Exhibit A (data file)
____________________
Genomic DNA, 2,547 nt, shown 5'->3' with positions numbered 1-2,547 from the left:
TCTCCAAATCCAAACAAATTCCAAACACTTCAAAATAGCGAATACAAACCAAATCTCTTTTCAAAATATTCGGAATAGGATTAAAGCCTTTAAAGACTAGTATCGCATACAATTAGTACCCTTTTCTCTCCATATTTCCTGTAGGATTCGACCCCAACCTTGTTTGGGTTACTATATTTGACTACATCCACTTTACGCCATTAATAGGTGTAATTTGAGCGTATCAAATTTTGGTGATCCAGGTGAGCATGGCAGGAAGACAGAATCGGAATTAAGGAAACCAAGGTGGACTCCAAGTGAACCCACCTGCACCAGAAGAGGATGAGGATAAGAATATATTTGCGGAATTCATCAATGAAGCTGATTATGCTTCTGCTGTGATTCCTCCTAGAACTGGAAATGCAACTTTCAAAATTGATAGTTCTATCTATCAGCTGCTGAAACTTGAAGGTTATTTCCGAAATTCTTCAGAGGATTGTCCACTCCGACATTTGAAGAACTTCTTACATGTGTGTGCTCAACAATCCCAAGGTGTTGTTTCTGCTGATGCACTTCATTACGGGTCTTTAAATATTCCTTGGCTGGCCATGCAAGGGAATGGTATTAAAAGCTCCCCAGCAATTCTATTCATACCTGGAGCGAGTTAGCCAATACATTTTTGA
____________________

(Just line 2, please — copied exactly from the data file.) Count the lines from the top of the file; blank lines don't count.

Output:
TCTCCAAATCCAAACAAATTCCAAACACTTCAAAATAGCGAATACAAACCAAATCTCTTTTCAAAATATTCGGAATAGGATTAAAGCCTTTAAAGACTAGTATCGCATACAATTAGTACCCTTTTCTCTCCATATTTCCTGTAGGATTCGACCCCAACCTTGTTTGGGTTACTATATTTGACTACATCCACTTTACGCCATTAATAGGTGTAATTTGAGCGTATCAAATTTTGGTGATCCAGGTGAGCATGGCAGGAAGACAGAATCGGAATTAAGGAAACCAAGGTGGACTCCAAGTGAACCCACCTGCACCAGAAGAGGATGAGGATAAGAATATATTTGCGGAATTCATCAATGAAGCTGATTATGCTTCTGCTGTGATTCCTCCTAGAACTGGAAATGCAACTTTCAAAATTGATAGTTCTATCTATCAGCTGCTGAAACTTGAAGGTTATTTCCGAAATTCTTCAGAGGATTGTCCACTCCGACATTTGAAGAACTTCTTACATGTGTGTGCTCAACAATCCCAAGGTGTTGTTTCTGCTGATGCACTTCATTACGGGTCTTTAAATATTCCTTGGCTGGCCATGCAAGGGAATGGTATTAAAAGCTCCCCAGCAATTCTATTCATACCTGGAGCGAGTTAGCCAATACATTTTTGA